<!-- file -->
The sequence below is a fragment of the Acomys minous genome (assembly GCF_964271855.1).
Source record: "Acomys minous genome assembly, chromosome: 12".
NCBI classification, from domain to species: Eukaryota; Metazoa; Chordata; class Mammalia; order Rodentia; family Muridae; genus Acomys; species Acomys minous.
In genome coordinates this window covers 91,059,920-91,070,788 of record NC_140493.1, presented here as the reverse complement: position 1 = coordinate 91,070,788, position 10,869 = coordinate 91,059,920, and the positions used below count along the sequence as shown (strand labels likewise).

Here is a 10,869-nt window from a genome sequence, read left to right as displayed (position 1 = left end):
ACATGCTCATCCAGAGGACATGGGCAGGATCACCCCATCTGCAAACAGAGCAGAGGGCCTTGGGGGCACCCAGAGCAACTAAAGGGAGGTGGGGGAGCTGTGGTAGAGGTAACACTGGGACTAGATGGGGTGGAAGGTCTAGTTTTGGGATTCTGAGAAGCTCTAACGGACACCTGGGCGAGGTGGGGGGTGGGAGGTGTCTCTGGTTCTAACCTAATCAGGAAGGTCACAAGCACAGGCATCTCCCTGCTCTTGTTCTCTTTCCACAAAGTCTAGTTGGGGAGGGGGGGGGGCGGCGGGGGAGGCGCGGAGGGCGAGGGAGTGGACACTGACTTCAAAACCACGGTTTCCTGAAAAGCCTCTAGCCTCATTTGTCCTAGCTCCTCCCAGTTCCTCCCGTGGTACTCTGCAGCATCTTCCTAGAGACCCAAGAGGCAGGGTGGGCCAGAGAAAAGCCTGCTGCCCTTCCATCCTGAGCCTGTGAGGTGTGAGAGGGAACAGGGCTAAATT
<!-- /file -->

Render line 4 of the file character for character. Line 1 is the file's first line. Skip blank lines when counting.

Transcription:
In genome coordinates this window covers 91,059,920-91,070,788 of record NC_140493.1, presented here as the reverse complement: position 1 = coordinate 91,070,788, position 10,869 = coordinate 91,059,920, and the positions used below count along the sequence as shown (strand labels likewise).